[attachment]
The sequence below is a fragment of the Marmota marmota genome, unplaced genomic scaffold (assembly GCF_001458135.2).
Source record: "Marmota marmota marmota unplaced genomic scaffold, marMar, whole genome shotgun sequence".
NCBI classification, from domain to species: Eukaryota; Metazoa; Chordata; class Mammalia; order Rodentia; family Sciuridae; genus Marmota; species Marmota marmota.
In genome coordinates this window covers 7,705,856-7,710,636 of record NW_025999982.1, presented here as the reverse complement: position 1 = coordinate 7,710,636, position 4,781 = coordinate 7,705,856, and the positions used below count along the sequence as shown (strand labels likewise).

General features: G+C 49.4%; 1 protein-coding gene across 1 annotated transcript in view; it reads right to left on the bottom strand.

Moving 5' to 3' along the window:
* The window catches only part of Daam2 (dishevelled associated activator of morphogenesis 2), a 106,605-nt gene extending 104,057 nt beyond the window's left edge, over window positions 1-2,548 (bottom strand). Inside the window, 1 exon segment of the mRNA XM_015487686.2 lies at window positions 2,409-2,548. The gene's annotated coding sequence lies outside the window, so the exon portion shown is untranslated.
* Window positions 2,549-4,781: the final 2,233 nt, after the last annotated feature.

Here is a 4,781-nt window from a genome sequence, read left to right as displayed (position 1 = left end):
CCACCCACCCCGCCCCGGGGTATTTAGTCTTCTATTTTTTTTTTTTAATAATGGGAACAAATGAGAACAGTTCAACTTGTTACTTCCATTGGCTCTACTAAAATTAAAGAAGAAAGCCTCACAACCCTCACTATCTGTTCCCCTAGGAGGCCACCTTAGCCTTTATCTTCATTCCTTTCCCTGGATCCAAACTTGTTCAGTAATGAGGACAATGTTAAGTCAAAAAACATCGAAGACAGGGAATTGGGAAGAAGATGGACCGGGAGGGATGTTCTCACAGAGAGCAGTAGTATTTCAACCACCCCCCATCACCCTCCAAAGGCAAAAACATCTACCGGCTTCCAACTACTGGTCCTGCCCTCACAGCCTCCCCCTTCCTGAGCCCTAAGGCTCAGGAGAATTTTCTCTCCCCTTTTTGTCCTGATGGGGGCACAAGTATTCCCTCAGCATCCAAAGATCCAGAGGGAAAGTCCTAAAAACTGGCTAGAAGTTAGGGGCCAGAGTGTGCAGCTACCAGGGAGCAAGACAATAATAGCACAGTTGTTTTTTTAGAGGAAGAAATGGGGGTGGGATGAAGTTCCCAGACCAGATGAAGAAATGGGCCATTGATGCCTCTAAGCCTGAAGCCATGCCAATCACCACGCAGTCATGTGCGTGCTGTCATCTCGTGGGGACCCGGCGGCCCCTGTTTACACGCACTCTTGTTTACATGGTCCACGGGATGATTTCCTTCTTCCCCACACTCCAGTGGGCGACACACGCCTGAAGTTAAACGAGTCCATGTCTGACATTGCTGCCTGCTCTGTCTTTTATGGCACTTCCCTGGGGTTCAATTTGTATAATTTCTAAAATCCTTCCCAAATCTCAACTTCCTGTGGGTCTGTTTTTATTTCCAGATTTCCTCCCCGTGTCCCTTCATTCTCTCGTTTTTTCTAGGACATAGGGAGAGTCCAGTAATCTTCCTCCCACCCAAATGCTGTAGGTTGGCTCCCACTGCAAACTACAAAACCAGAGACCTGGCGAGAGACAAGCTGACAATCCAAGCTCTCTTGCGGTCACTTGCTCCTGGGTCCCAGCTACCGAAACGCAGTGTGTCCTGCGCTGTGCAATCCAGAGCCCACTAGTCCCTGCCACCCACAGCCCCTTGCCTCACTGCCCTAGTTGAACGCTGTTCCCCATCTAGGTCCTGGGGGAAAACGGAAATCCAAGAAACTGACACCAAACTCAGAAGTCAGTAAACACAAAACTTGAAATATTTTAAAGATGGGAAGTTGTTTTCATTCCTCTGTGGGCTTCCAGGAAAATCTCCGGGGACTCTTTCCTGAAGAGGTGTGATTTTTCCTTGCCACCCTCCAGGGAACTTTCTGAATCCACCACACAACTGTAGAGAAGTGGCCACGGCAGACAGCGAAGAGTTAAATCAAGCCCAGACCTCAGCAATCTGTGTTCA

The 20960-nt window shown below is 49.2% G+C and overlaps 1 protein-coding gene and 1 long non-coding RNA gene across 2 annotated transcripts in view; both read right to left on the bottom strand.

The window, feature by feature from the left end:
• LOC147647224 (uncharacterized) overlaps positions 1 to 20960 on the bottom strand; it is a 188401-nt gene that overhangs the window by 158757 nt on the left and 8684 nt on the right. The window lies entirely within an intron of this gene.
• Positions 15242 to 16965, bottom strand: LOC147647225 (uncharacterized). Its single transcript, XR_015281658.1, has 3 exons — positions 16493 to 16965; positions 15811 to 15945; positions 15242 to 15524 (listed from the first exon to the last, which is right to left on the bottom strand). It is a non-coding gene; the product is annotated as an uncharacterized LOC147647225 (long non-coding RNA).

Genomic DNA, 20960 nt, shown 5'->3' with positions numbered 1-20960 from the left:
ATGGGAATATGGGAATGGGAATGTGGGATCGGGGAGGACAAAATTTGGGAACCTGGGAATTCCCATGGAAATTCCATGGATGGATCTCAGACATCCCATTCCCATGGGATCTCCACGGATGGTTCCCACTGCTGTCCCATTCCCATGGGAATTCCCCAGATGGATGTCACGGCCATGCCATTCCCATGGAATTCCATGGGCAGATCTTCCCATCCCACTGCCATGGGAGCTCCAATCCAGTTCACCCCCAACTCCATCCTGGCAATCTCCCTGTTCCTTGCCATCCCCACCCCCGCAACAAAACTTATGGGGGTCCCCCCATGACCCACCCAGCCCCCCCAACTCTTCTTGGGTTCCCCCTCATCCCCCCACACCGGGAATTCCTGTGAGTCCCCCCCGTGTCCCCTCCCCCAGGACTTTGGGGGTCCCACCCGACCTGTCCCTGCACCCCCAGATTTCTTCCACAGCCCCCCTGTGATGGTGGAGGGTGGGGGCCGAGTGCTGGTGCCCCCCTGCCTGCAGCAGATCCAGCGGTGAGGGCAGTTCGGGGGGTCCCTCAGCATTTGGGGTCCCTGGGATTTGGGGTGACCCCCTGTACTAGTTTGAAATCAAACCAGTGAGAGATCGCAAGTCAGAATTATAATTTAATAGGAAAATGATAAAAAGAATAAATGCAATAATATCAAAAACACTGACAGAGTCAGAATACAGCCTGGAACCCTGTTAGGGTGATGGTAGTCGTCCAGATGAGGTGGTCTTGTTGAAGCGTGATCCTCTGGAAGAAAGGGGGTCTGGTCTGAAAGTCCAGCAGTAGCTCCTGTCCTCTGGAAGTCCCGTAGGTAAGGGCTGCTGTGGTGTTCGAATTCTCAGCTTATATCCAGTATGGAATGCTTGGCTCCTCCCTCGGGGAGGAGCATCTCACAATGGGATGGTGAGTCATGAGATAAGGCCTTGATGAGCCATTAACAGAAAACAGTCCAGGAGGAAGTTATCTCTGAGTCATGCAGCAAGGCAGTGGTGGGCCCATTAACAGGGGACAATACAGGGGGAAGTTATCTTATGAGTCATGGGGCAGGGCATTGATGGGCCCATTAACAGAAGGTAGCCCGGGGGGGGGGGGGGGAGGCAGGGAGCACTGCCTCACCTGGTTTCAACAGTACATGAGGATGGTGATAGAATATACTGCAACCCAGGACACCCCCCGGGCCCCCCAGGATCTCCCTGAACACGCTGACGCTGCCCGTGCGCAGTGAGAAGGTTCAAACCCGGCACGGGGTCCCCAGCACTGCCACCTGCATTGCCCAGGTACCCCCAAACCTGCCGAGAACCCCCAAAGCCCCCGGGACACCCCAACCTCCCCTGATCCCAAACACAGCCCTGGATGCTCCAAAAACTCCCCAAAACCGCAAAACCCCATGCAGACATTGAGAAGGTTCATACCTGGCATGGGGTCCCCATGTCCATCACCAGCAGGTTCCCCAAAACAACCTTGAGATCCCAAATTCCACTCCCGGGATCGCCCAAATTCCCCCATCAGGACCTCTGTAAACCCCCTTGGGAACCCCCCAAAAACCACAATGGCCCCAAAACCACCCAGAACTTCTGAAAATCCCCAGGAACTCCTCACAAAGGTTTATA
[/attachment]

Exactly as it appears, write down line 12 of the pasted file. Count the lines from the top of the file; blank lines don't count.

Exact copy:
The window, feature by feature from the left end: